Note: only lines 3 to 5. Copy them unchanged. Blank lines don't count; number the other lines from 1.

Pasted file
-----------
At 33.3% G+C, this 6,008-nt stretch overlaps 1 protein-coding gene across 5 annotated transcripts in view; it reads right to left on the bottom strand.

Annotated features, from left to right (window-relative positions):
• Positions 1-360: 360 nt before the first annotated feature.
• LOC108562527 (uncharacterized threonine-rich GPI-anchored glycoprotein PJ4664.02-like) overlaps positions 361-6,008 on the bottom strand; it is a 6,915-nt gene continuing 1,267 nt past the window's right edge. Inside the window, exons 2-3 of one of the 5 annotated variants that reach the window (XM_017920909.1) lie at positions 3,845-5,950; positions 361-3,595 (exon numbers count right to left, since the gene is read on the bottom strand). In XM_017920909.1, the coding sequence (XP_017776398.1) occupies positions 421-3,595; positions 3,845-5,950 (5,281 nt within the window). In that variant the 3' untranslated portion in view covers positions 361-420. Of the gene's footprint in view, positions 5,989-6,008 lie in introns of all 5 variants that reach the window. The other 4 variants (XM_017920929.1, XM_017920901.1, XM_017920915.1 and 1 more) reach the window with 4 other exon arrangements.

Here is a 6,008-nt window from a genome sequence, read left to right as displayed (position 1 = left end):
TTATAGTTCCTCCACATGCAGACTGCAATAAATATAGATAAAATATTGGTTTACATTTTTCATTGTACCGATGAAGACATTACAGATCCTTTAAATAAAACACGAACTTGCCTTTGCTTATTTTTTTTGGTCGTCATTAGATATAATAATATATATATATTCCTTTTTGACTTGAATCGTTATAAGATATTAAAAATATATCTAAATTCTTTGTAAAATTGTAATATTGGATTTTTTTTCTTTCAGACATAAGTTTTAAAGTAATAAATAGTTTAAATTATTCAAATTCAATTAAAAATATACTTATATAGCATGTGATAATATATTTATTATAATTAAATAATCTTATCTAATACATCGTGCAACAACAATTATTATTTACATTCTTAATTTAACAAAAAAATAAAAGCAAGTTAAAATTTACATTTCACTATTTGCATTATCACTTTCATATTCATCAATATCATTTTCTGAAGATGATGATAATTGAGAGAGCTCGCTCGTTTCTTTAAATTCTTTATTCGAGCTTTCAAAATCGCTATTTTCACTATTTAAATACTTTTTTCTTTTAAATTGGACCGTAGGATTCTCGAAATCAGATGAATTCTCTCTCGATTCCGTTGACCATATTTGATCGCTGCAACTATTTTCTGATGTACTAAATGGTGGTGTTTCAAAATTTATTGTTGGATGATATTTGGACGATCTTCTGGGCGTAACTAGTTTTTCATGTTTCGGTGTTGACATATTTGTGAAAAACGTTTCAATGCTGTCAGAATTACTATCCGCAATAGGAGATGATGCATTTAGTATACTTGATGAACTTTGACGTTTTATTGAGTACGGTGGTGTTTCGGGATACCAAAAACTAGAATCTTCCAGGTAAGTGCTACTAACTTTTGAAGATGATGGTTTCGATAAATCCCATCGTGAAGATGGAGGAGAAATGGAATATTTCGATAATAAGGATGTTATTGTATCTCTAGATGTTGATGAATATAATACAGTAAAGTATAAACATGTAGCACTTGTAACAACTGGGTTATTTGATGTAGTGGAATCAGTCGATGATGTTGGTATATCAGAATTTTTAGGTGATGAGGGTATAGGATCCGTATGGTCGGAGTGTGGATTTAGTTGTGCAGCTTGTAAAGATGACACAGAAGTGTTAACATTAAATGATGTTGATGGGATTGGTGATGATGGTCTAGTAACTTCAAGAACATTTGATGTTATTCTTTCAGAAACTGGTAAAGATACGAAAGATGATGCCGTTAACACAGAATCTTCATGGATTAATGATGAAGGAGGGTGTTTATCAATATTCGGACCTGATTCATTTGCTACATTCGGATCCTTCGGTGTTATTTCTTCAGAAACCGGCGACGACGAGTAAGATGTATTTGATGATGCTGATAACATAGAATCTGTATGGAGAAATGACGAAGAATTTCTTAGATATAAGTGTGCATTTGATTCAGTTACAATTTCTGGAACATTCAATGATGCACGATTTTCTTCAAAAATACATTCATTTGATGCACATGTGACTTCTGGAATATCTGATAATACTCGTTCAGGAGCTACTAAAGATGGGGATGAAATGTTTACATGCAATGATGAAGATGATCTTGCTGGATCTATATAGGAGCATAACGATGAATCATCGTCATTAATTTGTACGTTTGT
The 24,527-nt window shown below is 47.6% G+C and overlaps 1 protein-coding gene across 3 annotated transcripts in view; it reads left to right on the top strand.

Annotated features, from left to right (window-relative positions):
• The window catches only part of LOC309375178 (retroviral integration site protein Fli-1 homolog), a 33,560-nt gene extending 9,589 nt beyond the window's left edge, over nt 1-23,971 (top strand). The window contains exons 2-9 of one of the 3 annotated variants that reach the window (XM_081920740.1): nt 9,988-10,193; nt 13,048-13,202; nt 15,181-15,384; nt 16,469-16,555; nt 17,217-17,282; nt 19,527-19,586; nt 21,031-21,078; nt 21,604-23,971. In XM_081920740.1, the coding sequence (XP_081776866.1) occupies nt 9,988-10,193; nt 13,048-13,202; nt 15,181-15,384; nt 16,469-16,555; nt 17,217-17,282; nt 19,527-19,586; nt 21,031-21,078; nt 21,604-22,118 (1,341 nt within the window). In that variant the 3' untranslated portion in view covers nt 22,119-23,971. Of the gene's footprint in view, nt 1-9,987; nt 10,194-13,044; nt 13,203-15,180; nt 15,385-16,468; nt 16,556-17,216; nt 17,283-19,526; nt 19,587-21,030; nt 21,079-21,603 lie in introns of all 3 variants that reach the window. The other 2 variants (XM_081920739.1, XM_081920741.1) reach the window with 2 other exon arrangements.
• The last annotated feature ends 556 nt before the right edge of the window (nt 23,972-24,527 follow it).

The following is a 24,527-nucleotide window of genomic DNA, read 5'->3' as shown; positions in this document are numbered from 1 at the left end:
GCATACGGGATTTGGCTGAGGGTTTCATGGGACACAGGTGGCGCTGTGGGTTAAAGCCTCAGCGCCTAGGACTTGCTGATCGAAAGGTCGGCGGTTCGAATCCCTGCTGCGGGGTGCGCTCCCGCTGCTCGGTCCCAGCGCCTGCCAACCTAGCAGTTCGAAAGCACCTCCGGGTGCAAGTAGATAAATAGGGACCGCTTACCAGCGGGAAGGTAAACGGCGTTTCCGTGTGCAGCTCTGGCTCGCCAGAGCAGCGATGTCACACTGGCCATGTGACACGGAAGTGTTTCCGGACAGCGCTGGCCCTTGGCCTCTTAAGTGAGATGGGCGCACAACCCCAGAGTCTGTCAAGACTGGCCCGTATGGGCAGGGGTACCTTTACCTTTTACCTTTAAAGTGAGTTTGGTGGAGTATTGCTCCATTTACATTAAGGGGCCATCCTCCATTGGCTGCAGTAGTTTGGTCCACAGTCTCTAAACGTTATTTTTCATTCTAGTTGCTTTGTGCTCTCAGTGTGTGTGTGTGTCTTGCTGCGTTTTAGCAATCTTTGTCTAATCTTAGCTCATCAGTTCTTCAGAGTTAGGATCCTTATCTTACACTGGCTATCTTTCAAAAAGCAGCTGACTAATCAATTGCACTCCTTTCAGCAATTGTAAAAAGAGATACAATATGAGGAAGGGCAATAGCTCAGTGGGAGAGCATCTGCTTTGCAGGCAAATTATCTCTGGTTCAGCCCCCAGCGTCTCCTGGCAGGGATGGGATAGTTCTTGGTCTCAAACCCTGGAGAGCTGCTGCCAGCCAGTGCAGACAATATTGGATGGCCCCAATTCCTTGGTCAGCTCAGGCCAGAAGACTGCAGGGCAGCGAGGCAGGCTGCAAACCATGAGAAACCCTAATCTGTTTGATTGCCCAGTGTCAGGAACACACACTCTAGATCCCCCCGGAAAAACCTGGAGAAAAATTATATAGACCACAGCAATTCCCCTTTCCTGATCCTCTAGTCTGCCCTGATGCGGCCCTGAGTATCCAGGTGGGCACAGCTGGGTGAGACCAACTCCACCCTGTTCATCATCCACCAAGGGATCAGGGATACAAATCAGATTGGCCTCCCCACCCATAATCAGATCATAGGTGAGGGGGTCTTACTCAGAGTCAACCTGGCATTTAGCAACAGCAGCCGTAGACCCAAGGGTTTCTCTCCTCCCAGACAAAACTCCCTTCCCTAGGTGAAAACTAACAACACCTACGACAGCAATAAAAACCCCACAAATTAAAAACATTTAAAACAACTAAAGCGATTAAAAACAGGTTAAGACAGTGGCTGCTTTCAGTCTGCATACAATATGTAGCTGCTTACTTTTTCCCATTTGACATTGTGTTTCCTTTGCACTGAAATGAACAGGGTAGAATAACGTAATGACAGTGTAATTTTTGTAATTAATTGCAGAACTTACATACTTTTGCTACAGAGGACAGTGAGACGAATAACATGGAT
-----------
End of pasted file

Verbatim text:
• Positions 1-360: 360 nt before the first annotated feature.
• LOC108562527 (uncharacterized threonine-rich GPI-anchored glycoprotein PJ4664.02-like) overlaps positions 361-6,008 on the bottom strand; it is a 6,915-nt gene continuing 1,267 nt past the window's right edge. Inside the window, exons 2-3 of one of the 5 annotated variants that reach the window (XM_017920909.1) lie at positions 3,845-5,950; positions 361-3,595 (exon numbers count right to left, since the gene is read on the bottom strand). In XM_017920909.1, the coding sequence (XP_017776398.1) occupies positions 421-3,595; positions 3,845-5,950 (5,281 nt within the window). In that variant the 3' untranslated portion in view covers positions 361-420. Of the gene's footprint in view, positions 5,989-6,008 lie in introns of all 5 variants that reach the window. The other 4 variants (XM_017920929.1, XM_017920901.1, XM_017920915.1 and 1 more) reach the window with 4 other exon arrangements.

Here is a 6,008-nt window from a genome sequence, read left to right as displayed (position 1 = left end):